Davy's mind games won't faze Cats
If Davy Fitzgerald was less well-known to the GAA beaks, they might well have summoned him before them to account for his recommendation to bet against Wexford in their final Leinster hurling round-robin game in Nowlan Park on Saturday evening.
It sounded like the ultimate insider information, offered after watching his team deliver an insipid performance against Galway last Saturday
"If I was a betting man, I would put my house on Kilkenny," he said, before returning quickly to a more upbeat mood.
"But you'd never know, we might pull a performance. We were very flat this evening," he said.
One suspects that Brian Cody will have paid far more heed to the comment about "pulling a performance" than an admission that there really wasn't much point in turning up. Fitzgerald had warned a week earlier that Wexford's three-game schedule in 13 days might leave them vulnerable against Galway which, in fairness, appeared to be the case.
That goes to four games in 20 days on Saturday and with Kilkenny having had a 13-day break since losing to Galway, it will take a mighty effort by Wexford if they are to book a place in the Leinster final for a second successive year.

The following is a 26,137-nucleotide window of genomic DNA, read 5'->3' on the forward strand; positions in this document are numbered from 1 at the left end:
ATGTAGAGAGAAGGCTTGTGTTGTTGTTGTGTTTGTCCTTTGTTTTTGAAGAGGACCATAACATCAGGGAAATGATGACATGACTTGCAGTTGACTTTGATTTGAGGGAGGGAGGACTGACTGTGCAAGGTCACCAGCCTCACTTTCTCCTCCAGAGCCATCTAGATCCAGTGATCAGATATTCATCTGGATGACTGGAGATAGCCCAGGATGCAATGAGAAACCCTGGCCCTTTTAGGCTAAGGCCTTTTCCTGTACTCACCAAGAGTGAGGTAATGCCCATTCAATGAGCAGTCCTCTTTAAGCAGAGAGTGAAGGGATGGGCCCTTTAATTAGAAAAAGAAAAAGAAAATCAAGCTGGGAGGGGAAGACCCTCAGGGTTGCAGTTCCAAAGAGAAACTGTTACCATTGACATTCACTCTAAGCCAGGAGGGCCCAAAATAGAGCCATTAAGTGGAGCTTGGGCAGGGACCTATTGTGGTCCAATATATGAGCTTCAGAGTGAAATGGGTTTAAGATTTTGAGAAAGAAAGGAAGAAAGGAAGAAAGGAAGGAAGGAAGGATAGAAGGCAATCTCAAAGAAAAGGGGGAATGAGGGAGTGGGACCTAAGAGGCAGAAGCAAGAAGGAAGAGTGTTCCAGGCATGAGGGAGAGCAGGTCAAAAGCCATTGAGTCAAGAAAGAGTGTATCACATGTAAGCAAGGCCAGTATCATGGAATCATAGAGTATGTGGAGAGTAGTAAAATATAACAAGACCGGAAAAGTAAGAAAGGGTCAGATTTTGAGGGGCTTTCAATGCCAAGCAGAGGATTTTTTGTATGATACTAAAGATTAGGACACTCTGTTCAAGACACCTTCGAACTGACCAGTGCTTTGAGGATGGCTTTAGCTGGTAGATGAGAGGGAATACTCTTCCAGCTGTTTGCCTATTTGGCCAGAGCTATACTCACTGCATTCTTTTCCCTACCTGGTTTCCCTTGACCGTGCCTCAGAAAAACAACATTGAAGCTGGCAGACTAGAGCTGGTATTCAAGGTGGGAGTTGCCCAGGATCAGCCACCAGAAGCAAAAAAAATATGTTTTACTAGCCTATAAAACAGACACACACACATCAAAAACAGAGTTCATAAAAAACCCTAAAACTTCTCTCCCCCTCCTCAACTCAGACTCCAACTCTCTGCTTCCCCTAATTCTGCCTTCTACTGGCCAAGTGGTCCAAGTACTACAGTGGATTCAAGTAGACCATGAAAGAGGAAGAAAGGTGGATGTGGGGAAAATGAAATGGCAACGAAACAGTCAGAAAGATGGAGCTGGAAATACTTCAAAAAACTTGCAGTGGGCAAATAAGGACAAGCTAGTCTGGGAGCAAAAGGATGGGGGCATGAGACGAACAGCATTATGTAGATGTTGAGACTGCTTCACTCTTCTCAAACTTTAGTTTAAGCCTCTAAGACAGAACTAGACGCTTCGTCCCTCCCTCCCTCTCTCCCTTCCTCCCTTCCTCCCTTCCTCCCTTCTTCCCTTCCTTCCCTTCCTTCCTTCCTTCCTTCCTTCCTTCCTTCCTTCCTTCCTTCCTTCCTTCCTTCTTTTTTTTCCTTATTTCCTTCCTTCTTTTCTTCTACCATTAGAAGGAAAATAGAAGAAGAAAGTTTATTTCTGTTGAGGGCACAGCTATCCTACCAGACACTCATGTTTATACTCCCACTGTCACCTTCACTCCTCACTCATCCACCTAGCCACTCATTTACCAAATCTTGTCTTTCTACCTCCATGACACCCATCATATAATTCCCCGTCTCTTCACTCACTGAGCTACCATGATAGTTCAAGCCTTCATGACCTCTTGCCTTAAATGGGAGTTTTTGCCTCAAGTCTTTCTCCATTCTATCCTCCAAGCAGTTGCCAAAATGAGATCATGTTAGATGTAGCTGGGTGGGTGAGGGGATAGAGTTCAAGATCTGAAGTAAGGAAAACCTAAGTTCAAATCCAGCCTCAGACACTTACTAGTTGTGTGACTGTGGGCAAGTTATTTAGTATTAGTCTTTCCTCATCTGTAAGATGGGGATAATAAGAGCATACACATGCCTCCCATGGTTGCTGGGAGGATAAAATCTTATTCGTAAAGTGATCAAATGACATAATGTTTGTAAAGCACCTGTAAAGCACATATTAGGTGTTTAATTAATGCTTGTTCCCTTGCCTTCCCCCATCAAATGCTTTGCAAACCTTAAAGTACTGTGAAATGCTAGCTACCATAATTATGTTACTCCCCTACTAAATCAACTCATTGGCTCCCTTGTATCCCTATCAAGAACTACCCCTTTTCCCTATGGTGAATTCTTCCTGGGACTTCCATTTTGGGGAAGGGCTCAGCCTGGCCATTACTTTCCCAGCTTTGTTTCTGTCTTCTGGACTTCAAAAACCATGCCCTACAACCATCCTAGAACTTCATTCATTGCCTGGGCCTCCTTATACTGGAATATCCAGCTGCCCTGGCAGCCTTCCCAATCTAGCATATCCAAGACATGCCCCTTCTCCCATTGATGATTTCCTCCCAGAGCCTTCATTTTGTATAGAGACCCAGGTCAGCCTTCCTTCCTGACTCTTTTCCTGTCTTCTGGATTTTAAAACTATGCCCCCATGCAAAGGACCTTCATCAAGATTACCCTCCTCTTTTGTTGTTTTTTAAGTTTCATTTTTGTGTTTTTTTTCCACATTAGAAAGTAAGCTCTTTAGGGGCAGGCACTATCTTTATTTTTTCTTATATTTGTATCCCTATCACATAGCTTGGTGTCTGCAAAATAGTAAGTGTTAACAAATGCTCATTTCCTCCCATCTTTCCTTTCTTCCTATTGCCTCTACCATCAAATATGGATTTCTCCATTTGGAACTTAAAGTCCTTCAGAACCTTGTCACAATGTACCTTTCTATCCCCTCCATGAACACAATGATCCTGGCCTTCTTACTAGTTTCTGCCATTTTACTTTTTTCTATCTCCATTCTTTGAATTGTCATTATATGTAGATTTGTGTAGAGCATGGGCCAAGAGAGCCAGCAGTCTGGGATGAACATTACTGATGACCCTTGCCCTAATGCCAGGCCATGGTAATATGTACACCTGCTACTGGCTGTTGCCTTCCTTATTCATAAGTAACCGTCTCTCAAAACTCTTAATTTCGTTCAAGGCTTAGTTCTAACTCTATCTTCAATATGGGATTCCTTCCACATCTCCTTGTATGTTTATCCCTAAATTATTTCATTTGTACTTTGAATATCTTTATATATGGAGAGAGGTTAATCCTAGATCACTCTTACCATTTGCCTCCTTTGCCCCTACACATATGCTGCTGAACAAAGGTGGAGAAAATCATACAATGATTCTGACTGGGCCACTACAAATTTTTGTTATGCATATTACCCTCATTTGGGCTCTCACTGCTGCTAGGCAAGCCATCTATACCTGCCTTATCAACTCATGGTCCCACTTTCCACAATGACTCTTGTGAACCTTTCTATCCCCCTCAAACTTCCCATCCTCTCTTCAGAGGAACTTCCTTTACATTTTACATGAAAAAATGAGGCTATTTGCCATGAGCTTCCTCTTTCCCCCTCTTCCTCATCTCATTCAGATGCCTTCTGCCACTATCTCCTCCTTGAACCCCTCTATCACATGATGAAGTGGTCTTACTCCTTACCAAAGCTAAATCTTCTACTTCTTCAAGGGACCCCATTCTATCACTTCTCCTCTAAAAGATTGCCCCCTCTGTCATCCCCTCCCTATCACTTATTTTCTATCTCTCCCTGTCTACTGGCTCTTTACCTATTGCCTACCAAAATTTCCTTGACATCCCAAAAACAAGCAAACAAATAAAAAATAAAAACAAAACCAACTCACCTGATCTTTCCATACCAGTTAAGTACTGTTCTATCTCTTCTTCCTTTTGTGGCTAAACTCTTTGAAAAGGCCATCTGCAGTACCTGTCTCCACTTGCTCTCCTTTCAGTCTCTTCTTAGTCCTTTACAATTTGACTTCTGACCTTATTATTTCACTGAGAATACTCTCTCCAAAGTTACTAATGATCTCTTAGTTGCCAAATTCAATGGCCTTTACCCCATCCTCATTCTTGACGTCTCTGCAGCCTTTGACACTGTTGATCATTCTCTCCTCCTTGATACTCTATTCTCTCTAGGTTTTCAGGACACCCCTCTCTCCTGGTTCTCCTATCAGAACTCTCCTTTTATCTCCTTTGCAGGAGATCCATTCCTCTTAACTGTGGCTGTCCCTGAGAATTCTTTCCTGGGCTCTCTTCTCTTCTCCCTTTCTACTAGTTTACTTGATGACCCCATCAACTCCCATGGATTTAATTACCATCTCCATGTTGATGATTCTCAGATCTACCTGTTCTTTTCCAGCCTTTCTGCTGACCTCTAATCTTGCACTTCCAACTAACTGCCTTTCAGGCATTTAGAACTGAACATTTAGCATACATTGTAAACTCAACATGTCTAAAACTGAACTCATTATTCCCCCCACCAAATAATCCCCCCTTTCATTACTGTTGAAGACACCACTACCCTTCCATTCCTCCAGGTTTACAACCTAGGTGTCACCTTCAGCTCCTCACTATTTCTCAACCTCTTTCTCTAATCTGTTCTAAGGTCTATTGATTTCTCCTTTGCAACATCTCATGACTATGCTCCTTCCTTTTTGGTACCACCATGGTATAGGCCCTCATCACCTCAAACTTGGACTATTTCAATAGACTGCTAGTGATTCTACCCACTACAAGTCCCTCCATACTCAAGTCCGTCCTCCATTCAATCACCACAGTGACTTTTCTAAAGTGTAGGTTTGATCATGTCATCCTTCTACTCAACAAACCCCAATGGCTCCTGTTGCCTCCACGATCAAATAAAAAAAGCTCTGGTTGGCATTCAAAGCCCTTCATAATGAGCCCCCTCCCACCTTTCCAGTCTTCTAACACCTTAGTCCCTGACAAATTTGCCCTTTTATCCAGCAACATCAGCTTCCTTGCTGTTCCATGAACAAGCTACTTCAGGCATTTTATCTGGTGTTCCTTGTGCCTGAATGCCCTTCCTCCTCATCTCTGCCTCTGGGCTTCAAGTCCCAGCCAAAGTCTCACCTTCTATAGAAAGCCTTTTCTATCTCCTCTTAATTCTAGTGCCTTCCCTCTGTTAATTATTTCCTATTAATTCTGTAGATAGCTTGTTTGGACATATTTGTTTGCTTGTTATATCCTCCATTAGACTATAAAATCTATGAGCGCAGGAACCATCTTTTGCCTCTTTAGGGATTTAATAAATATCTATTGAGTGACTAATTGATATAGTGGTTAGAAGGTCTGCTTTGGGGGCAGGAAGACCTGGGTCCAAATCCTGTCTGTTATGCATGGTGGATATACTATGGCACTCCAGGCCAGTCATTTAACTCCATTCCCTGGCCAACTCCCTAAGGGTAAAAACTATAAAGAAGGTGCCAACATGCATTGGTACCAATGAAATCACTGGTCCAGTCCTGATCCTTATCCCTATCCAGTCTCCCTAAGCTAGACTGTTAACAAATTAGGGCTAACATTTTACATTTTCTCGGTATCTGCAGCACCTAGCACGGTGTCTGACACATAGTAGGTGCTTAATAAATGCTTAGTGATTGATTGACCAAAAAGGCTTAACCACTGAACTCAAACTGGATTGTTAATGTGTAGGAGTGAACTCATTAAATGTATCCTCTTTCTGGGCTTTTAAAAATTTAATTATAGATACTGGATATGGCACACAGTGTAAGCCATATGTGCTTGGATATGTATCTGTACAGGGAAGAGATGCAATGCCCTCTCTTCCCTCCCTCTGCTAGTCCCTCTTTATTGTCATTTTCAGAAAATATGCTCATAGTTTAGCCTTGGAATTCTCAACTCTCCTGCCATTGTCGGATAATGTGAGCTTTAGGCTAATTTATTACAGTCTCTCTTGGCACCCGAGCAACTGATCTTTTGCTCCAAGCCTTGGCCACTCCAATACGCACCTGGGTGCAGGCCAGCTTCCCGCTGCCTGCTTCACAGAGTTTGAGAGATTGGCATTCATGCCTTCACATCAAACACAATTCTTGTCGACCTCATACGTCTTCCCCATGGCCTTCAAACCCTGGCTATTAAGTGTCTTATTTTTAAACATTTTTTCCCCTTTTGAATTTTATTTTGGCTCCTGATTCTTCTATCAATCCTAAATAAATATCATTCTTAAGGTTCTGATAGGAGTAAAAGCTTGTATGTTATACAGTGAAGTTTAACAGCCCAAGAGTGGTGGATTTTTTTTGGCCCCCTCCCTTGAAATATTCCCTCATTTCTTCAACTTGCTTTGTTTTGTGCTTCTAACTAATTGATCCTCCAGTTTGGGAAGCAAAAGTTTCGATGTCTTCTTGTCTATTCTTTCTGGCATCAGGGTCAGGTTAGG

However, the sight of the black-and-amber jersey could be precisely what they need to discover a new burst of energy.
They under-performed against Kilkenny in the league semi-final in early April, losing by nine points, precisely the same margin as the defeat against Galway last Saturday.
It makes Saturday evening's game very important for Wexford as if they were to suffer another sizeable defeat it would raise questions about their capacity to challenge for All-Ireland honours.
Saturday's winners will advance to a Leinster final meeting with Galway while the losers (plus the third-placed side in Munster) will qualify for an All-Ireland preliminary quarter-final against Joe McDonagh Cup finalists Westmeath and Carlow or Antrim.
Westmeath have already qualified for the final and could have a major influence on who joins them.
If they beat Carlow (6pts) and Antrim (4pts) beat Kerry on Saturday, the Ulster men will go through to the final on the head-to-head rule, having already beaten Carlow.
A win or a draw would be enough for Carlow to book a place in the final irrespective of how Antrim fare. The McDonagh Cup final will be played as a curtain-raiser to the Leinster final on July 1, with the winners replacing Offaly in next year's Leinster championship.